Microsoft: Just what the world needs – a $25 Nokia dumbphone
Behold, an MP3 player that does phone stuff is unveiled
Microsoft's Nokia division has revealed its latest mobile phone – but rather than the sort of high-end flagship number that's designed to take on Apple, it's taking aim squarely at the bottom of the market.
It's no less than a plastic mini-mobe that will sell for no more than €19 ($25) before taxes and subsidies.
Billed in the company's marketing materials as "an ultra-affordable mobile phone with music and video player," the Nokia 130 targets the kind of pre-iPod media consumers that have all but vanished from developed markets with the advent of smartphones.
And make no mistake; smart, this phone ain't. Notice that its name lacks the Lumia branding that Nokia has been hanging on all of its Windows Phone handsets so far. That's because it doesn't run Windows Phone. In fact, it doesn't even run Android, like the ill-fated Nokia X.
No, dig through this device's specs and you'll find that the Nokia 130 is nothing other than an old-fashioned dumbphone, based on an operating system described as "Nokia OS Series 30+."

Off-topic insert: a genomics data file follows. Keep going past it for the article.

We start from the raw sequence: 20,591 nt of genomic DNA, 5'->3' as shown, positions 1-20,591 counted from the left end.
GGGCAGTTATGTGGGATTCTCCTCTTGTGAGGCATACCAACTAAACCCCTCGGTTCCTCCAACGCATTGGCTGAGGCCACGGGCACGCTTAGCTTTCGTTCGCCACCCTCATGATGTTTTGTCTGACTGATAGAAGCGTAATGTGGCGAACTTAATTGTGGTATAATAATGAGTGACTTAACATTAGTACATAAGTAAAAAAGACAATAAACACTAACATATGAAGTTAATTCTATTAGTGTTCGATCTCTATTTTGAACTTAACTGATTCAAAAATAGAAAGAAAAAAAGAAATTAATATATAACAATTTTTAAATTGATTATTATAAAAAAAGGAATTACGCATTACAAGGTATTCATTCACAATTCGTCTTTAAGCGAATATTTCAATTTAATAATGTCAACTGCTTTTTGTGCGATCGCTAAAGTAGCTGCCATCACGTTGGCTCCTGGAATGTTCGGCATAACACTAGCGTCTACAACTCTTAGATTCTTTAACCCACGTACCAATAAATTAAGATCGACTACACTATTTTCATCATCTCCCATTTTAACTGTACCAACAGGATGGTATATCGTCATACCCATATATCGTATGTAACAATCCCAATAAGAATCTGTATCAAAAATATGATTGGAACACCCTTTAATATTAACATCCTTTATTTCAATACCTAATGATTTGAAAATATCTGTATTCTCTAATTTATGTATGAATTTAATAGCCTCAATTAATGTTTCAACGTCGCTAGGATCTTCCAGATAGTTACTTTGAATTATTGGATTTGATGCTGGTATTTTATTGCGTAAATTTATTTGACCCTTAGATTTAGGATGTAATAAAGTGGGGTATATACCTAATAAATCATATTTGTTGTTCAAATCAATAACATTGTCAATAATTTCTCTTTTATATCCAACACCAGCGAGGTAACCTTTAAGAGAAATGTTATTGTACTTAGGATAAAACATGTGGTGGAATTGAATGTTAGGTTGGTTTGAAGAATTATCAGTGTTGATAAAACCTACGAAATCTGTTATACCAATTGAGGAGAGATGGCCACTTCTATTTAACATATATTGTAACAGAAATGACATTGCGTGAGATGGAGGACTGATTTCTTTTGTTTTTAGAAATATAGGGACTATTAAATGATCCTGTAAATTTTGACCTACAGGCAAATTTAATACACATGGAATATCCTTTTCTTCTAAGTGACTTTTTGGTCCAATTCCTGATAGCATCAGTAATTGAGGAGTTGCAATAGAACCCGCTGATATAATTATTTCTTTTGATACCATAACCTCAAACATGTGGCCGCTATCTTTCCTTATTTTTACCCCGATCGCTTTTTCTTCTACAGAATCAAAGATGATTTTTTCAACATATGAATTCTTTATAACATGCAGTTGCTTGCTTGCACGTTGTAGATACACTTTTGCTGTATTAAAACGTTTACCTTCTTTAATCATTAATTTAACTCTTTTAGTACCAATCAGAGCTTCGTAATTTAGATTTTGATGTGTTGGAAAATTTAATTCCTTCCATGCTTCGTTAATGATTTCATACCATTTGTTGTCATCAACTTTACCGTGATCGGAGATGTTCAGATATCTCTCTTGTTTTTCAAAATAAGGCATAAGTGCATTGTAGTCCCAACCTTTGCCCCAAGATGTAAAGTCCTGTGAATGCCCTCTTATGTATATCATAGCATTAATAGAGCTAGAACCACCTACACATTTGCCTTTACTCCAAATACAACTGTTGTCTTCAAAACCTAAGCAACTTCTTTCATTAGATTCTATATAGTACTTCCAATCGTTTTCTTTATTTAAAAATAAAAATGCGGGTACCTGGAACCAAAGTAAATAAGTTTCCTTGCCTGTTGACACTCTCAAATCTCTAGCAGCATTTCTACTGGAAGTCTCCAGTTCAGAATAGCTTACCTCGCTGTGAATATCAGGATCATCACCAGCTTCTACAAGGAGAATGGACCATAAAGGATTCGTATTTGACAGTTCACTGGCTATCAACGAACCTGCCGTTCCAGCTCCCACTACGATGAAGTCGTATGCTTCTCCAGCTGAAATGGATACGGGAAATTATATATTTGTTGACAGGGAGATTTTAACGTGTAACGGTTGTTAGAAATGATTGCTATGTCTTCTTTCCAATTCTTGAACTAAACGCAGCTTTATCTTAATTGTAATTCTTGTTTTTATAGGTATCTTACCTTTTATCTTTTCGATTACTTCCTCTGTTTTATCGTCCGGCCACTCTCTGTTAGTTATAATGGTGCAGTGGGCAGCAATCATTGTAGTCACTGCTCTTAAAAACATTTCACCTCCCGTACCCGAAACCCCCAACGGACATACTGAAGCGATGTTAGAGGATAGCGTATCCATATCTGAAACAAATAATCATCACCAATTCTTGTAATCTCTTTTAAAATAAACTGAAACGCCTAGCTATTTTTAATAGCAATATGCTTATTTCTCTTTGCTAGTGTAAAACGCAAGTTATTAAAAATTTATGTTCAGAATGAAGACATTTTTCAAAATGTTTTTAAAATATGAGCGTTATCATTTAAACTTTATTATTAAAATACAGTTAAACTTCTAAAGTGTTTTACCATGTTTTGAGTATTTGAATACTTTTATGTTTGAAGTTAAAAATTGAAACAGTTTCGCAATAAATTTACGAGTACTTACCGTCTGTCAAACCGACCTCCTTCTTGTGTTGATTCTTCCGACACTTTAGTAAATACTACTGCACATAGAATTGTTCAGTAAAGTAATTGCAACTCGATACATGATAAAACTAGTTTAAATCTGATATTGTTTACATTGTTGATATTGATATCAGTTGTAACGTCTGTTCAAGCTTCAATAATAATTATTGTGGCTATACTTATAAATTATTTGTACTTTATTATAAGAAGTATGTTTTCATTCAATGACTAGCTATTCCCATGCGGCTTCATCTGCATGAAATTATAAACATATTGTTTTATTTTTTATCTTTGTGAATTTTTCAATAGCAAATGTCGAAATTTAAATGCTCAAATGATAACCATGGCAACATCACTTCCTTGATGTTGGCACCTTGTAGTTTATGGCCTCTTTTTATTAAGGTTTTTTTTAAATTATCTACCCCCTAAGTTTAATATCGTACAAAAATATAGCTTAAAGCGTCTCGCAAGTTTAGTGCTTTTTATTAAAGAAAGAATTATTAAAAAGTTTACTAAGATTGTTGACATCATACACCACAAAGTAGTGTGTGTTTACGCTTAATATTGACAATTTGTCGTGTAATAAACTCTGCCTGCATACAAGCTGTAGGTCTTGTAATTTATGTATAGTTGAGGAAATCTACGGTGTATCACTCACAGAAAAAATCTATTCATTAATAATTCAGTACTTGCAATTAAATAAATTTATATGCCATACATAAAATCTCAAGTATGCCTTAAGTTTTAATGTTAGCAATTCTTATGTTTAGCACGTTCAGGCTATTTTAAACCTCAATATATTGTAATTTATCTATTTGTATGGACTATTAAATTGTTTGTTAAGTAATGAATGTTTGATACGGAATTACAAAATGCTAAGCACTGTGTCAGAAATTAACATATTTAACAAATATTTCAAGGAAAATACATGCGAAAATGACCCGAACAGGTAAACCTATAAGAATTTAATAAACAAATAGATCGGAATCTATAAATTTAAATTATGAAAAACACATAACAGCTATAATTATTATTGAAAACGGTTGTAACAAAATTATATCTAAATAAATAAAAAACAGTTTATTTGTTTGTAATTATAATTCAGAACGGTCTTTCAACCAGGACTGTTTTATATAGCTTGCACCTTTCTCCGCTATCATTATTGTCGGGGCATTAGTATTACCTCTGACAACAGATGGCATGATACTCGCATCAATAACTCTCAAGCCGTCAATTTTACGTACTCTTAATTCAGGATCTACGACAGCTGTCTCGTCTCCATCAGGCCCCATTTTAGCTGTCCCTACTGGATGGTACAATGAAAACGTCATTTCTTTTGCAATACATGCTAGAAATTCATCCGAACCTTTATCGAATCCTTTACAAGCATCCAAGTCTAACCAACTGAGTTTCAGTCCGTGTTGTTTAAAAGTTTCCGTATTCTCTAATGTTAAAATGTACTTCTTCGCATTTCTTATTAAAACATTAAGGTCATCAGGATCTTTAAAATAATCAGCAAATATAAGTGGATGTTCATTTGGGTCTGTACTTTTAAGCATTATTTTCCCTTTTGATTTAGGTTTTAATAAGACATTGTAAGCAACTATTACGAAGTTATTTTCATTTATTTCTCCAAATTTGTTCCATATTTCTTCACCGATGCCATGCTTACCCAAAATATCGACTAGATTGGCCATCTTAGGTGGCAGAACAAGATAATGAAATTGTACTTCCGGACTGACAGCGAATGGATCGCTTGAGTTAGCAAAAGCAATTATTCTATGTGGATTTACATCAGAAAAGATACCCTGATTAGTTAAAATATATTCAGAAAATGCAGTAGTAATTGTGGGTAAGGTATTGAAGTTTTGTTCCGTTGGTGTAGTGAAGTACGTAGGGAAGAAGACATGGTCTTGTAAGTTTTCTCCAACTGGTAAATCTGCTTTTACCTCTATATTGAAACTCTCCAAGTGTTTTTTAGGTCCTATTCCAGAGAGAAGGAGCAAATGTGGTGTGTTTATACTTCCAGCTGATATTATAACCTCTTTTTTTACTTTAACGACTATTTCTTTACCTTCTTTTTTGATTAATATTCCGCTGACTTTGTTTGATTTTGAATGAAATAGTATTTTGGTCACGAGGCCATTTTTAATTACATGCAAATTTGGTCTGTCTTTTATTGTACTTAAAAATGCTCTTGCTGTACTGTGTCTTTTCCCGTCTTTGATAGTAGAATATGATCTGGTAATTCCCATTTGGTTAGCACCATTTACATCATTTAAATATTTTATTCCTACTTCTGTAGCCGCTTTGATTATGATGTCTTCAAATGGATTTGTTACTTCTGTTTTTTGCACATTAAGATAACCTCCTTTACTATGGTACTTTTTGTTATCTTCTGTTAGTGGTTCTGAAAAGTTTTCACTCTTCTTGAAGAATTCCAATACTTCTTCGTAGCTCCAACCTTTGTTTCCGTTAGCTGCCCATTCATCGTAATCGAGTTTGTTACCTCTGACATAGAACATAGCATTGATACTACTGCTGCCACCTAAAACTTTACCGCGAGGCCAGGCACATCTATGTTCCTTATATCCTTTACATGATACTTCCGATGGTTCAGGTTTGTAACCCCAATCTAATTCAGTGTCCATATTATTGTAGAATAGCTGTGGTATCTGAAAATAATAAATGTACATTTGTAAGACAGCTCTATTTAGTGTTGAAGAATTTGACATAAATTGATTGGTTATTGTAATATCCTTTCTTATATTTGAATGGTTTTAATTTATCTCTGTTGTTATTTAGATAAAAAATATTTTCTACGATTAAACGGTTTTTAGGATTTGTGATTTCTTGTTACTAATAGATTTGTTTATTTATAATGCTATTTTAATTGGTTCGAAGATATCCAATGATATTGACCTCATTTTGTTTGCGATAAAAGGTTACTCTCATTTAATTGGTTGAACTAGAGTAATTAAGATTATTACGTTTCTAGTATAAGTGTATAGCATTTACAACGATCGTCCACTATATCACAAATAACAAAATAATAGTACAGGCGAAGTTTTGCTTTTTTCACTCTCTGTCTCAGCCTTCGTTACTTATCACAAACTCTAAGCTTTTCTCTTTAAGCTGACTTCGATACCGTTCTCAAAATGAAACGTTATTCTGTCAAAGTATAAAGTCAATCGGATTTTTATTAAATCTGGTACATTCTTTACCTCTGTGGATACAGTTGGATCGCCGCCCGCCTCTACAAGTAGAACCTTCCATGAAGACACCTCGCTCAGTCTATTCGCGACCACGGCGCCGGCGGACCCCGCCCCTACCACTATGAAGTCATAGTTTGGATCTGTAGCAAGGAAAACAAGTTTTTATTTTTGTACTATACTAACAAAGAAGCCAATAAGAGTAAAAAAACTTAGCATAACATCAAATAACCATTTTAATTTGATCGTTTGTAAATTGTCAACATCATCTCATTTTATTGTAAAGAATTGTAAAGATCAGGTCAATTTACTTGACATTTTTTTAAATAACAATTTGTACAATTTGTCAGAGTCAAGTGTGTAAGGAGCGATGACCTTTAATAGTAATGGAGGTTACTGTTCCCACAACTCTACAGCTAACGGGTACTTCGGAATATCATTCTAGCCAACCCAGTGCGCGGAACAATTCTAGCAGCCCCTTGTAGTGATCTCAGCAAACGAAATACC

It doesn't do mobile data at all. It supports only 2G GSM on the 900MHz and 1800MHz bands, although it is available in an optional dual-SIM version. That said, it claims a maximum talk time of 13 hours and a standby time of up to 36 days with one SIM or 26 days with two. It also includes a built-in FM radio.
The Nokia 130 is small, it makes calls, it plays media, and it comes in three colors. And that's about it.
For media playback, customers must supply their own microSD cards up to 32GB. Nokia claims the device can play back music for up to 46 hours and video for up to 16 hours on a single charge – but given that the Nokia 130 only has a 1.8-inch screen with 160-by-128 QQVGA resolution and no ports for hooking up external displays, it's doubtful most owners will be watching much video.
Arguably, Microsoft hasn't marketed a music player this dumbed-down since the original Zune. But in this case, it's clearly that sub-€20 price point that's meant to attract customers, not the device's features.
Nokia has remained a strong contender in the low-end phone market even as its fortunes failed in the smartphone wars, and it would be unwise for Microsoft to give up those sales when other areas of its hardware business are still a drain on its bottom line.
As for why Redmond decided to price its latest mobe in Euros rather than some other currency, that's anybody's guess – and don't get your hopes up. Far from launching in Europe, the company says the Nokia 130 will only be available in farther-flung "select markets," including China, Egypt, India, Indonesia, Kenya, Nigeria, Pakistan, the Philippines and Vietnam. ®